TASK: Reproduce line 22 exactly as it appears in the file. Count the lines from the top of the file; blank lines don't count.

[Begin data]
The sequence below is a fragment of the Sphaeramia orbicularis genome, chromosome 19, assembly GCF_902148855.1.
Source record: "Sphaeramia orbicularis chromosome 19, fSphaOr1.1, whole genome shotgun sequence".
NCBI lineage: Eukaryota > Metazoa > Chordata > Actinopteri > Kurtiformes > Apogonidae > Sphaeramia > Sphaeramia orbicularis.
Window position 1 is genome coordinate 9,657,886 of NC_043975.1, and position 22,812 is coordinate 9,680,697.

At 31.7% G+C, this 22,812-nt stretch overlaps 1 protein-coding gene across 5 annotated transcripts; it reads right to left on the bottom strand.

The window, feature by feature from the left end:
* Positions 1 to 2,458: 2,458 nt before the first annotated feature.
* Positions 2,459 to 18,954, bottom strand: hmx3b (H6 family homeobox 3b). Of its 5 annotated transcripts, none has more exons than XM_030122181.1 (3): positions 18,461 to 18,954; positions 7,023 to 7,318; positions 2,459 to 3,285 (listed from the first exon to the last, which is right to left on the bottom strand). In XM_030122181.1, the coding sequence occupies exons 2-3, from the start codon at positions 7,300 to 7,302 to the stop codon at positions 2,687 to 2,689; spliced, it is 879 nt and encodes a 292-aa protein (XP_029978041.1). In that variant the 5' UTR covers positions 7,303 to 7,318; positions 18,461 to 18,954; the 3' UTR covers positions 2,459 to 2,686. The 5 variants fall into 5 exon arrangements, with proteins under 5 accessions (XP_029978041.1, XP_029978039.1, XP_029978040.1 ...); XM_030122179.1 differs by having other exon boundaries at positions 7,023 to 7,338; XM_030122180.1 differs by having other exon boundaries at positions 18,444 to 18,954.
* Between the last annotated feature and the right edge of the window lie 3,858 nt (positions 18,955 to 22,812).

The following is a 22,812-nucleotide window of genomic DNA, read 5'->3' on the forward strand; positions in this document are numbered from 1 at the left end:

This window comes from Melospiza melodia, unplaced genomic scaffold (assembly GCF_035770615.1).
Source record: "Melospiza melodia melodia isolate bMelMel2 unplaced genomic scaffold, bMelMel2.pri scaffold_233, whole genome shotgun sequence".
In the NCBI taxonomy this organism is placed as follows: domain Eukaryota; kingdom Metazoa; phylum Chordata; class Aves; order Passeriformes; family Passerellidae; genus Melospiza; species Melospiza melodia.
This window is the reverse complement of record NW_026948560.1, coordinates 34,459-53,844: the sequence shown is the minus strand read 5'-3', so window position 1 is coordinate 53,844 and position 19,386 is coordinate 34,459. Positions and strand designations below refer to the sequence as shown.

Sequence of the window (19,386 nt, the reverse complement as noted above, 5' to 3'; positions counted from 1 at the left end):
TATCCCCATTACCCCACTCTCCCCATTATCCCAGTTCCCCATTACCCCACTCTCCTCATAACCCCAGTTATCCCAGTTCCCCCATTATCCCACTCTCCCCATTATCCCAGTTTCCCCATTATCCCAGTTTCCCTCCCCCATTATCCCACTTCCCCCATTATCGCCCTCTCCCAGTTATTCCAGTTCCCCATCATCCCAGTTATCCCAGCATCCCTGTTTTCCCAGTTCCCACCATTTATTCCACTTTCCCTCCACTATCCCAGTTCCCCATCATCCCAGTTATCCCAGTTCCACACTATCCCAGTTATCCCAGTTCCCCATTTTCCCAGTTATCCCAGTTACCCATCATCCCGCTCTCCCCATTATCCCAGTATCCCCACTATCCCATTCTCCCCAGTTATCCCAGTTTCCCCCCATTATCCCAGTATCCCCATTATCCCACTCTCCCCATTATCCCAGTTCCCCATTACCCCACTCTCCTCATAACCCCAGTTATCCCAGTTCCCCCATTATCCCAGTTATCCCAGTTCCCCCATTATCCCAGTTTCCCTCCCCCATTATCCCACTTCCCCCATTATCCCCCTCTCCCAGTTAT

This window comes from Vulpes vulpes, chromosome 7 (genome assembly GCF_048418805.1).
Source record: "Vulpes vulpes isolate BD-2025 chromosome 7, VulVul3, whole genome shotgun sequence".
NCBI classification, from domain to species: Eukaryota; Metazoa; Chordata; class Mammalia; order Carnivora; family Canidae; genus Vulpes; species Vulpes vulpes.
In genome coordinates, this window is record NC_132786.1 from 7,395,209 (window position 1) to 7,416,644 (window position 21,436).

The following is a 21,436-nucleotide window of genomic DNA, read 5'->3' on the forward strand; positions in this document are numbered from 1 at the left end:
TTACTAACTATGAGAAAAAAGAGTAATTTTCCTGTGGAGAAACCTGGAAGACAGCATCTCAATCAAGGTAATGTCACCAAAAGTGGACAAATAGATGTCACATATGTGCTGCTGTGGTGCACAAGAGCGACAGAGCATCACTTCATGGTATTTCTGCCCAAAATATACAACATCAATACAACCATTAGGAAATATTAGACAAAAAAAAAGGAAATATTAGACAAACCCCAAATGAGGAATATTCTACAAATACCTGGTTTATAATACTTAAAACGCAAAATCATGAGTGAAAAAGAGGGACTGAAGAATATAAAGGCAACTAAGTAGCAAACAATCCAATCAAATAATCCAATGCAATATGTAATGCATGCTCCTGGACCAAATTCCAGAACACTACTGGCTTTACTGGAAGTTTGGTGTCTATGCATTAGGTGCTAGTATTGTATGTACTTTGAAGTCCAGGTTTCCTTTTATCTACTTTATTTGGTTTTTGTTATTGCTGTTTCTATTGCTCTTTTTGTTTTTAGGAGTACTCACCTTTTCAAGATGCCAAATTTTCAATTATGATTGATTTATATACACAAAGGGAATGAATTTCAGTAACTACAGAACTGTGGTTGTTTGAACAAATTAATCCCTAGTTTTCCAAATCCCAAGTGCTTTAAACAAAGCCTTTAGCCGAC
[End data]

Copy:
TTACTAACTATGAGAAAAAAGAGTAATTTTCCTGTGGAGAAACCTGGAAGACAGCATCTCAATCAAGGTAATGTCACCAAAAGTGGACAAATAGATGTCACATATGTGCTGCTGTGGTGCACAAGAGCGACAGAGCATCACTTCATGGTATTTCTGCCCAAAATATACAACATCAATACAACCATTAGGAAATATTAGACAAAAAAAAAGGAAATATTAGACAAACCCCAAATGAGGAATATTCTACAAATACCTGGTTTATAATACTTAAAACGCAAAATCATGAGTGAAAAAGAGGGACTGAAGAATATAAAGGCAACTAAGTAGCAAACAATCCAATCAAATAATCCAATGCAATATGTAATGCATGCTCCTGGACCAAATTCCAGAACACTACTGGCTTTACTGGAAGTTTGGTGTCTATGCATTAGGTGCTAGTATTGTATGTACTTTGAAGTCCAGGTTTCCTTTTATCTACTTTATTTGGTTTTTGTTATTGCTGTTTCTATTGCTCTTTTTGTTTTTAGGAGTACTCACCTTTTCAAGATGCCAAATTTTCAATTATGATTGATTTATATACACAAAGGGAATGAATTTCAGTAACTACAGAACTGTGGTTGTTTGAACAAATTAATCCCTAGTTTTCCAAATCCCAAGTGCTTTAAACAAAGCCTTTAGCCGAC